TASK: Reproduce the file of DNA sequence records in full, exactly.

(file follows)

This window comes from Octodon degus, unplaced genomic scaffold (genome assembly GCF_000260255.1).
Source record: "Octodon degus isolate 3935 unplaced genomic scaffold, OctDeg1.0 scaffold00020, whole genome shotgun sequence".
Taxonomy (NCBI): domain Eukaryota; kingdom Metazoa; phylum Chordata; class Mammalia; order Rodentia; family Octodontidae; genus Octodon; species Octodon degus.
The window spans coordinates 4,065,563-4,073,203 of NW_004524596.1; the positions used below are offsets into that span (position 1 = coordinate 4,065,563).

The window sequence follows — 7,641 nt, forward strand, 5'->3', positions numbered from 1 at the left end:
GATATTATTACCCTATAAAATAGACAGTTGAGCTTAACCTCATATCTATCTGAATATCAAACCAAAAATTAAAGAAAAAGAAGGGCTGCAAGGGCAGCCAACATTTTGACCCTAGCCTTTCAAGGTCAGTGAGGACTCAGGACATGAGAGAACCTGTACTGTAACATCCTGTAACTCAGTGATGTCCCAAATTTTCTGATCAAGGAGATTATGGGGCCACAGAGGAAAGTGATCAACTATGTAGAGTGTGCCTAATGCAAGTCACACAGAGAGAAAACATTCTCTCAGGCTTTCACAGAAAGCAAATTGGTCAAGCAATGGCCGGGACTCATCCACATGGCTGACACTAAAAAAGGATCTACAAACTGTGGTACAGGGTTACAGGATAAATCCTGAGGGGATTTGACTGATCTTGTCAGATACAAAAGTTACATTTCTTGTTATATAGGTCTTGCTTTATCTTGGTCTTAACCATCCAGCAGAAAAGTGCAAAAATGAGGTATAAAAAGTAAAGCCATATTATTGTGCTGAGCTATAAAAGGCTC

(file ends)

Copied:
This window comes from Octodon degus, unplaced genomic scaffold (genome assembly GCF_000260255.1).
Source record: "Octodon degus isolate 3935 unplaced genomic scaffold, OctDeg1.0 scaffold00020, whole genome shotgun sequence".
Taxonomy (NCBI): domain Eukaryota; kingdom Metazoa; phylum Chordata; class Mammalia; order Rodentia; family Octodontidae; genus Octodon; species Octodon degus.
The window spans coordinates 4,065,563-4,073,203 of NW_004524596.1; the positions used below are offsets into that span (position 1 = coordinate 4,065,563).

The window sequence follows — 7,641 nt, forward strand, 5'->3', positions numbered from 1 at the left end:
GATATTATTACCCTATAAAATAGACAGTTGAGCTTAACCTCATATCTATCTGAATATCAAACCAAAAATTAAAGAAAAAGAAGGGCTGCAAGGGCAGCCAACATTTTGACCCTAGCCTTTCAAGGTCAGTGAGGACTCAGGACATGAGAGAACCTGTACTGTAACATCCTGTAACTCAGTGATGTCCCAAATTTTCTGATCAAGGAGATTATGGGGCCACAGAGGAAAGTGATCAACTATGTAGAGTGTGCCTAATGCAAGTCACACAGAGAGAAAACATTCTCTCAGGCTTTCACAGAAAGCAAATTGGTCAAGCAATGGCCGGGACTCATCCACATGGCTGACACTAAAAAAGGATCTACAAACTGTGGTACAGGGTTACAGGATAAATCCTGAGGGGATTTGACTGATCTTGTCAGATACAAAAGTTACATTTCTTGTTATATAGGTCTTGCTTTATCTTGGTCTTAACCATCCAGCAGAAAAGTGCAAAAATGAGGTATAAAAAGTAAAGCCATATTATTGTGCTGAGCTATAAAAGGCTC